Clearly insect societies have several features that make direct analogies to traditional organisms challenging. Before comparative analyses can be used to test for commonalities across levels of organismality, theoretical work is needed to clearly outline how social insect features such as within colony conflicts over dispersal and queen recruitment, and the underlying kin structure variation affect the predicted relationships between life-history traits, population structures and fertilization modes.
Life History Trade-Offs
Evolution of colony life cycles is an area where an organismal perspective has already been applied early on. Investment into sexuals and workers has been treated explicitly as a trade-off between reproduction and growth/maintenance, and analyzed in an optimality framework already in the seminal book of Oster and Wilson (1978). Optimality arguments at the superorganism level, i.e., somatic vs. reproductive allocation, are invoked to explain the predominance of bang-bang reproduction strategies both in the life cycles of annual colonies (common in e.g., bumble bees and yellowjacket wasps) and within seasons in perennial colonies (prevalent in ants, honey bees, and stingless bees), and the delay of first reproduction in societies with high survival.
The trade-off between reproduction and somatic growth and maintenance is easy to conceptualize at the superorganismal level as the mutually exclusive investment into workers and sexuals (Table 1). Despite the analogy, comprehensive studies of colony level life-histories remain few (but see e.g., Cole, 2009; Ingram et al., 2013), and the life-span reproduction trade-offs have not been intensely studied at the colony level. The superorganismal perspective is further justified by the observation that at the lower level of individuals within colonies social insects break the trade-offs that apply to solitary organisms. The reproduction/life-span trade-off is absent in comparisons among castes, since queens are able to enjoy both longer life spans and higher reproductive output compared to workers (Keller and Genoud, 1997), much like germline cells compared to somatic cells (Boomsma et al., 2014). Furthermore, even among queens the usual trade-offs do not seem to apply, as recent studies have shown that high reproductive success does not compromise life-spans of the queens (Heinze and Schrempf, 2012; Heinze et al., 2013). Social insect queens might not suffer from reproductive trade-offs similarly to solitary organisms, since the costs of reproduction are mostly carried by the workers who take care of the brood and maintain colony homeostasis. Workers are probably also largely in power of the allocation strategy and buffer the queen from external mortality, thus allowing selection for long life spans.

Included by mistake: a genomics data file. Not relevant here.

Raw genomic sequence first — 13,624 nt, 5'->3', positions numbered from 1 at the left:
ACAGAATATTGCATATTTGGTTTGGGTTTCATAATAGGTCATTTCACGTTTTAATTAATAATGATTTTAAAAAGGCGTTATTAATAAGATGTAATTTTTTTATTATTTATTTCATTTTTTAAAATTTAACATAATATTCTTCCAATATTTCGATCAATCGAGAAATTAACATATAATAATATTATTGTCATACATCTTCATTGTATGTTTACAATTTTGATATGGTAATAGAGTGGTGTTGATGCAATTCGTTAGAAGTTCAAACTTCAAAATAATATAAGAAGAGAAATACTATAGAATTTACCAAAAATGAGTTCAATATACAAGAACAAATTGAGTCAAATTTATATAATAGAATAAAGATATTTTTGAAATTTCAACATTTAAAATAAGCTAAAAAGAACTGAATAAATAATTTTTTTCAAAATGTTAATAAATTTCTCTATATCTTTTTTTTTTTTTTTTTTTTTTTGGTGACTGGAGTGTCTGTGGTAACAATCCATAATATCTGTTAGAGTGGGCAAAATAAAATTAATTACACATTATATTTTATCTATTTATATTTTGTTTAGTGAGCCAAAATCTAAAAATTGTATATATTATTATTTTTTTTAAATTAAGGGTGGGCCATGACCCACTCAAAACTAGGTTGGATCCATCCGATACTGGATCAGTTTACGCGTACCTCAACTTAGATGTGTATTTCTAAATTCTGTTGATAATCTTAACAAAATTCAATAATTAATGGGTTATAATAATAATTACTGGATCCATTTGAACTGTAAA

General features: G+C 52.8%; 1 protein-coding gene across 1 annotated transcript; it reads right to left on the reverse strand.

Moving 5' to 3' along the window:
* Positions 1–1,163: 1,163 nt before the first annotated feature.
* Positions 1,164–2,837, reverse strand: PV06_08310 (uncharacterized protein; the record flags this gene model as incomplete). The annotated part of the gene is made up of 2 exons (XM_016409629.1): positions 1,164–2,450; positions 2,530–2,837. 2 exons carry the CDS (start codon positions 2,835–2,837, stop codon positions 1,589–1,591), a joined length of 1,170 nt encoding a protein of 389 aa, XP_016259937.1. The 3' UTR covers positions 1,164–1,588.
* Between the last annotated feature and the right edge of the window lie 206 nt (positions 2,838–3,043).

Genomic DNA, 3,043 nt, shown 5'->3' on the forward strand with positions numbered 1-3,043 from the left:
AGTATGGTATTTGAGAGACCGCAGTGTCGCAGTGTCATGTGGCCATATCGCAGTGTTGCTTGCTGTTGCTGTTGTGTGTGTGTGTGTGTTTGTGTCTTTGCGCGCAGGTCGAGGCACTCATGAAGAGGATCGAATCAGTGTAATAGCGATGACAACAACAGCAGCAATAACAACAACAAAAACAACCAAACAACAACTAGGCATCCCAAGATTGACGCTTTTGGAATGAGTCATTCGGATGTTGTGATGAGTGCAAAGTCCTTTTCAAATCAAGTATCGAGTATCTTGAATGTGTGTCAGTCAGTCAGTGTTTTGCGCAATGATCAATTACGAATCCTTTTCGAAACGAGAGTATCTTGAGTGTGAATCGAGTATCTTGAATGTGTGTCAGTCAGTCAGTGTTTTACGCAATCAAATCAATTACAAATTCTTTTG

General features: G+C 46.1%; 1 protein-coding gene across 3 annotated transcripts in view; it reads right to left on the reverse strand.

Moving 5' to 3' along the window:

Given the above, the evolution of life spans of the individuals within societies is comparable to long lived germline cells and short lived and dispensable somatic cells (Boomsma et al., 2014). Long queen life span is under strong colony level selection and there are only very narrow opportunities for conflict. This is especially clear in monogynous species where queen life span equals colony life span (Keller and Genoud, 1997), and within organism conflict is small, as expected from a system that has gone through a transition toward superorganismality already. Furthermore, the life span divergence between queens and workers increases with colony size (Kramer and Schaible, 2013; although polygyny or dependent colony founding may reverse this trend (Keller and Genoud, 1997; Schrempf et al., 2011; Boomsma et al., 2014), presumably reflecting the fact that larger colonies are usually more complex, have resolved many of the conflicts associated with genetic diversity within colonies, and are thus more advanced in the extent of the evolutionary transition in individuality.